Energy Giant Warns Against Oil Drilling in the Arctic

on Sep 27, 2012

On 25 September 2012, it was widely reported that the France-based international oil and gas company Total SA (NYSE:TOT) said that energy companies should not drill for crude oil in Arctic waters, thus becoming the first major oil company to publicly speak out against offshore oil exploration in the environmentally sensitive Arctic region.

The FT quotes Total’s CEO Christophe de Margerie who said in an interview that the risk of an oil spill in such an environmentally sensitive area was simply too high. *“Oil on Greenland would be a disaster”*, he pointed out, and added that he was concerned about the damage a potential leak could do to the image of the company. Yet, Mr de Margerie noted that he was not opposed to Arctic exploration in general, with Total having a number of natural gas operations in the region. He, however, pointed out that gas leaks were easier to handle than oil spills.

Total is hardly the only energy company with Arctic ventures. Royal Dutch Shell (LON:RDSA) for instance recently had to postpone an attempt to drill into oil-bearing rock off the Alaskan coast. Other energy companies such as the Norwegian Statoil (NYSE:STO) and the Texas-based Exxon Mobile (NYSE:XOM) also intend to explore for oil in Russia’s Arctic waters.

As noted in the FT article, in 2008, a study by the US Geological Survey indicated that the Arctic contained just over a fifth of the world’s undiscovered, recoverable oil and gas resources. In addition, global warming and the melting of the ice cap have made the area more accessible, prompting major oil companies to focus on Arctic projects. Yet, the rising temperatures facilitating the access to the Arctic’s resources easier are also causing environmental changes which in turn put pressure on the region’s ecosystem.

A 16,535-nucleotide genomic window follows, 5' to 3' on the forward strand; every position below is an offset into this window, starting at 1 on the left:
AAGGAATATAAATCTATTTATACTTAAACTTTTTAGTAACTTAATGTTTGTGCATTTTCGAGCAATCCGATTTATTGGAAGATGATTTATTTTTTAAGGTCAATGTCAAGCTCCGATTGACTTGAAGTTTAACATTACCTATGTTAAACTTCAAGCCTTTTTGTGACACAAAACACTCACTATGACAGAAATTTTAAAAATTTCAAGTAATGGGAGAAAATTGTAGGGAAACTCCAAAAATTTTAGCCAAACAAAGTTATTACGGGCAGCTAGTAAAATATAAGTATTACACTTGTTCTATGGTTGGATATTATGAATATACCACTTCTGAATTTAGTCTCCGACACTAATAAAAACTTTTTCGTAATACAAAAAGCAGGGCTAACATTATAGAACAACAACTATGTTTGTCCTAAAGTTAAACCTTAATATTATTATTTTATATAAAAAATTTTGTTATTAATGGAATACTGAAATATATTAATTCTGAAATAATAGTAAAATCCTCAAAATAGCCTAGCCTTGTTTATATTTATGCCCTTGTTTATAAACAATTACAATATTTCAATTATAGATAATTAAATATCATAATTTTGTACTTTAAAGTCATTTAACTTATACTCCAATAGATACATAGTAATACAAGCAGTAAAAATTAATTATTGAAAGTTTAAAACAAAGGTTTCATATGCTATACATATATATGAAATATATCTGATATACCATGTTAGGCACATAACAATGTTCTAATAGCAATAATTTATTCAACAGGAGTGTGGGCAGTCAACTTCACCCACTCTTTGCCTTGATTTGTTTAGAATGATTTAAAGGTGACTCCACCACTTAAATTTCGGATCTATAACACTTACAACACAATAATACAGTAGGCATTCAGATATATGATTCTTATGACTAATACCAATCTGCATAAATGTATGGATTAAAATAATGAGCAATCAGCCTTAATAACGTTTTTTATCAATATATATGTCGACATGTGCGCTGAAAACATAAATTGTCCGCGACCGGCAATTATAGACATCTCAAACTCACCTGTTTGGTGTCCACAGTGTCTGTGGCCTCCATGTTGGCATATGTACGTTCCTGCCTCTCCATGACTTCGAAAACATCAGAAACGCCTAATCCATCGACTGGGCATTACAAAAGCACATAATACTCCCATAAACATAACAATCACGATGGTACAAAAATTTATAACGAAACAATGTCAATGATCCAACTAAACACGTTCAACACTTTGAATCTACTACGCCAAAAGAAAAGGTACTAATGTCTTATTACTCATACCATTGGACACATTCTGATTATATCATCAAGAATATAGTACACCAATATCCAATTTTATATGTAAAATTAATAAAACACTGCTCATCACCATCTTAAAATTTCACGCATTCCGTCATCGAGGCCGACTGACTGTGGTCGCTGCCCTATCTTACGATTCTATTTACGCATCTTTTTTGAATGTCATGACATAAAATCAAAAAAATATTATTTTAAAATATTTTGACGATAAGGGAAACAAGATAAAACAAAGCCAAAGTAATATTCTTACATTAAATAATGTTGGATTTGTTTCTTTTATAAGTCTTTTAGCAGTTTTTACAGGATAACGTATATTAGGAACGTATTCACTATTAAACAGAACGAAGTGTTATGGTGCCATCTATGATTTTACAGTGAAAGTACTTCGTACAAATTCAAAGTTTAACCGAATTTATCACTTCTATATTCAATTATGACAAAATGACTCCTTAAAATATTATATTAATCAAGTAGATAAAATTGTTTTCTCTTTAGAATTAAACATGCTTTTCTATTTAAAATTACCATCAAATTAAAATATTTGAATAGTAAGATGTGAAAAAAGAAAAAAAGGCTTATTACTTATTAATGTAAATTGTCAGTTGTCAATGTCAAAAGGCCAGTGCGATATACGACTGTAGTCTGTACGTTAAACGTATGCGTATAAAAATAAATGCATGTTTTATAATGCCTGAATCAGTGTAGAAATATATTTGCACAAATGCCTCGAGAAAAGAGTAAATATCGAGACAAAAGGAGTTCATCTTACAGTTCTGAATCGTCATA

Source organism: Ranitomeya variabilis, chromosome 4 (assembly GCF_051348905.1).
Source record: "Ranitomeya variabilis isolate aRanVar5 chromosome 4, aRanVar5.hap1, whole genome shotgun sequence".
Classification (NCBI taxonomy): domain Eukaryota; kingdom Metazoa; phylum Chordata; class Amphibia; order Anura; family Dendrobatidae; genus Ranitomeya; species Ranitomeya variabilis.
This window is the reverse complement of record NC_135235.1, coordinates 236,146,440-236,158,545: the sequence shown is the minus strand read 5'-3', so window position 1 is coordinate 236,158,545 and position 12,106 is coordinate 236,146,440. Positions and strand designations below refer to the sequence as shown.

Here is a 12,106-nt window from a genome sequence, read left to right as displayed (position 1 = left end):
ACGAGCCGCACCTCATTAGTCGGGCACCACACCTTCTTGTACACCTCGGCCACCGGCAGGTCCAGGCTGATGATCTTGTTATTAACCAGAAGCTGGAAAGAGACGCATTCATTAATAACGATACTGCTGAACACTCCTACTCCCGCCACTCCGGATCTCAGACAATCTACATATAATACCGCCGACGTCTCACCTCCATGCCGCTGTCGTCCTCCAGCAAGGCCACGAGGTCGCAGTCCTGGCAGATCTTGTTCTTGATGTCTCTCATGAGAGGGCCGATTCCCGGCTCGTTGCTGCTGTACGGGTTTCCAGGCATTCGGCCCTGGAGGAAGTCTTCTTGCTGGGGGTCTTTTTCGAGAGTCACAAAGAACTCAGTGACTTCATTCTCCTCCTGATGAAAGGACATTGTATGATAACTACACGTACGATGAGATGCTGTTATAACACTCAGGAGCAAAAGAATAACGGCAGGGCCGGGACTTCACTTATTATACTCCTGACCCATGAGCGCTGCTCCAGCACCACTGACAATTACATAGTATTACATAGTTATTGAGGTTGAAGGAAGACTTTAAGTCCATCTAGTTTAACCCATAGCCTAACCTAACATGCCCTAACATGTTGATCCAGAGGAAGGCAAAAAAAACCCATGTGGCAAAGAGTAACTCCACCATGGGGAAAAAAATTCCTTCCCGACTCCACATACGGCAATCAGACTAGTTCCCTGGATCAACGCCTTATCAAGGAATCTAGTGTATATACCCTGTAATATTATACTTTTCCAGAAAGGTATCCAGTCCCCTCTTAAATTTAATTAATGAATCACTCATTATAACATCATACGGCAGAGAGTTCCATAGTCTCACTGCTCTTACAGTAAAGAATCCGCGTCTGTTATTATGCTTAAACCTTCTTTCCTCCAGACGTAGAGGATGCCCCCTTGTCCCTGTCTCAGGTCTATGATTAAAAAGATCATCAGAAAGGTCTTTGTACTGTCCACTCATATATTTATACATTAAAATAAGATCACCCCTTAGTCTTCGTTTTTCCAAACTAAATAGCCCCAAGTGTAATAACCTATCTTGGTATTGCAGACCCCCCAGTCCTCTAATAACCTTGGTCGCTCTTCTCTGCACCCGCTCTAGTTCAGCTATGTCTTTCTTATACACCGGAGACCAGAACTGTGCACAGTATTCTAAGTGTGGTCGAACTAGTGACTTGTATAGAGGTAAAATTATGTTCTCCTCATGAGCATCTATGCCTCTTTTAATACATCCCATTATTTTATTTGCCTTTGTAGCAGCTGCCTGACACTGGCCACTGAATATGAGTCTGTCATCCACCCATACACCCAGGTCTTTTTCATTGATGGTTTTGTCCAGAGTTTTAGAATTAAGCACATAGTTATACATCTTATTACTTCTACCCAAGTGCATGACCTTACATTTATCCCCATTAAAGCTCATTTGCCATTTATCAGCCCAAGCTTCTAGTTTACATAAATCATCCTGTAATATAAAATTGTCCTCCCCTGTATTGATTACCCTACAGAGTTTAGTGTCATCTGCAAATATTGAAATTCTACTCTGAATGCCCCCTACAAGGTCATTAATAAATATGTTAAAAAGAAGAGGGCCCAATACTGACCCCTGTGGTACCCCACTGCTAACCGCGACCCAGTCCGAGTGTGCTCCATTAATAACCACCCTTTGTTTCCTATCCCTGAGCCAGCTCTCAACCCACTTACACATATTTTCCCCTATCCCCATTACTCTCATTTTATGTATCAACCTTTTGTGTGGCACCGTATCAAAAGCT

!m[](/uploads/story/472/thumbs/pic1_inline.png)Total’s statement comes after at the end of August, several government monitoring organisations, including the US-based National Snow and Ice Data Centre (NSIDC) and the Japanese Aerospace Exploration Agency said the Arctic sea ice has hit its lowest extent ever recorded, as reported by The Guardian at the time.

Mr de Margerie’s stance on Arctic drilling was naturally welcomed by environmental groups, which are opposed to the presence of energy companies in the region. “The rest of the oil industry should heed his warning”, pointed out Ben Ayliffe, head of Greenpeace’s Arctic campaign, as quoted by the FT. *“Given the risks, companies shouldn’t be touching the Arctic with a barge pole”.*
Bloomberg reports that Greenpeace has campaigned against Arctic drilling by Royal Dutch Shell in Alaska, Cairn Energy (LON:CNE) in Greenland and Gazprom (MCX:GAZP) in Russia. In addition to environmental organisations, politicians including a group of UK legislators and ecologists have also urged a ban on oil and gas exploration to protect the region from the risk of spills. BusinessGreen recently wrote that British MPs were calling on companies such as Royal Dutch Shell to halt “reckless” oil as well as gas drilling in the Arctic until stronger safety measures were put in place.


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